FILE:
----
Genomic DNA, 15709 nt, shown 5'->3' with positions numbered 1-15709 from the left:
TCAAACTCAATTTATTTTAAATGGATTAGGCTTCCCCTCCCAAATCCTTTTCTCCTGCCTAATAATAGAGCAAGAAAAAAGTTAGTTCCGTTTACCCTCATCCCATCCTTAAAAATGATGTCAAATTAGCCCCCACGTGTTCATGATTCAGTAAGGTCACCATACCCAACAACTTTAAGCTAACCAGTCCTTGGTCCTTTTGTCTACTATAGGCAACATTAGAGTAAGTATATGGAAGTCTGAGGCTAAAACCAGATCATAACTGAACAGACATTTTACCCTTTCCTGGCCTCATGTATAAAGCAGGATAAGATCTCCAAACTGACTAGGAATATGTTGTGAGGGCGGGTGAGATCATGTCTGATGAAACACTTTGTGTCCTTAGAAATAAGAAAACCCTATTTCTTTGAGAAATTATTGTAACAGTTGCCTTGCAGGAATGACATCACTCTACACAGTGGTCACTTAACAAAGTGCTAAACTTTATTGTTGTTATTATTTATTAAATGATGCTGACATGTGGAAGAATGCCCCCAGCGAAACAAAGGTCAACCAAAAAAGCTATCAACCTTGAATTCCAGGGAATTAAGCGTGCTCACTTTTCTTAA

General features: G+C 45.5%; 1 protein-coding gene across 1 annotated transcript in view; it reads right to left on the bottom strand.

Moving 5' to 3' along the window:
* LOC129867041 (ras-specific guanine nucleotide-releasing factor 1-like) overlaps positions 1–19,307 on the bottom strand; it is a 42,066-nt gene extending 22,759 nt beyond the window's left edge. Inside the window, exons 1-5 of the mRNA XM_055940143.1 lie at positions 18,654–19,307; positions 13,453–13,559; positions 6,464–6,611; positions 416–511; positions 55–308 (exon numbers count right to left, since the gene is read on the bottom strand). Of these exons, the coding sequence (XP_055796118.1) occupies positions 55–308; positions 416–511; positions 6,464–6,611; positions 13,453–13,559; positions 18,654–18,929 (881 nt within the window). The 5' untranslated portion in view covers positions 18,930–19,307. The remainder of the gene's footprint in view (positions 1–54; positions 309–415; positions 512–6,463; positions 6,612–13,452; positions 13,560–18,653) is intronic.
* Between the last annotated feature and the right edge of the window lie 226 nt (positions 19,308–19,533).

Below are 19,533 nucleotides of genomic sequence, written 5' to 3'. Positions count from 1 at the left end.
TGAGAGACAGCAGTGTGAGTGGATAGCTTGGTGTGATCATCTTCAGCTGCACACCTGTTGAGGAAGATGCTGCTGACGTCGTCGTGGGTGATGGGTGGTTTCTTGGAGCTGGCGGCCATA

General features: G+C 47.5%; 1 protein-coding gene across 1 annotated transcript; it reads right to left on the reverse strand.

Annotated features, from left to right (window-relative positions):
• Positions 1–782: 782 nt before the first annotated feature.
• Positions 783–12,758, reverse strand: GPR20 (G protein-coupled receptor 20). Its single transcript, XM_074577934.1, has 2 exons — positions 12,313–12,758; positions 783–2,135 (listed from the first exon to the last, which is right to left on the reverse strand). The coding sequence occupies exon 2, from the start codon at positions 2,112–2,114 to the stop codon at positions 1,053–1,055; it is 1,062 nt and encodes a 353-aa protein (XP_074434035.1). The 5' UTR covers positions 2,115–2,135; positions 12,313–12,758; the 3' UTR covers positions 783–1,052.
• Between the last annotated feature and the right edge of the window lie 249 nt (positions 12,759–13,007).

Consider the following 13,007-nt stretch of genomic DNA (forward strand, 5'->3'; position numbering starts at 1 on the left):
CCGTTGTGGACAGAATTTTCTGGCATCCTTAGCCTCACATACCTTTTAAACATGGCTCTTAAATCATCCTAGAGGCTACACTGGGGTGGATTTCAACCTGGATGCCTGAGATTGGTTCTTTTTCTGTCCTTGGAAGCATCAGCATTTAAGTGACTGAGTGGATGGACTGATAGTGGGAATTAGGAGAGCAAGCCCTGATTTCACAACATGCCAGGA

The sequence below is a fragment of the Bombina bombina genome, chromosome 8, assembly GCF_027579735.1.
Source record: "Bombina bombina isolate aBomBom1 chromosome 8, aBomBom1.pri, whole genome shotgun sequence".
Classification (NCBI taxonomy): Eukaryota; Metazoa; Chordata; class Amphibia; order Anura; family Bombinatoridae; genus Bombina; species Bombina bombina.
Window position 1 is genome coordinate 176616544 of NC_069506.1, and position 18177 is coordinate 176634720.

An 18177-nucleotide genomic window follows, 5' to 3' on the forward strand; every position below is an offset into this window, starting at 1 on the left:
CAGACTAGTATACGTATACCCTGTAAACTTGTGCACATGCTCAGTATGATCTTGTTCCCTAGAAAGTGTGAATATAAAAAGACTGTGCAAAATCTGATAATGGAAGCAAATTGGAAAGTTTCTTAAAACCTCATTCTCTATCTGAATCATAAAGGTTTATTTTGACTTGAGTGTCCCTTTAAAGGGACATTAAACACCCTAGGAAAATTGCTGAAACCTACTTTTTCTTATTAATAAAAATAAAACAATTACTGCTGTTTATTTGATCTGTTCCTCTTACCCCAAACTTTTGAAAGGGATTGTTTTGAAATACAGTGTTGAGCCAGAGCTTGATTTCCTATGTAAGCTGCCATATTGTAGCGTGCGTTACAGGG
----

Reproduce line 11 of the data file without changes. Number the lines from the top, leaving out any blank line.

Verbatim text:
• Positions 1–782: 782 nt before the first annotated feature.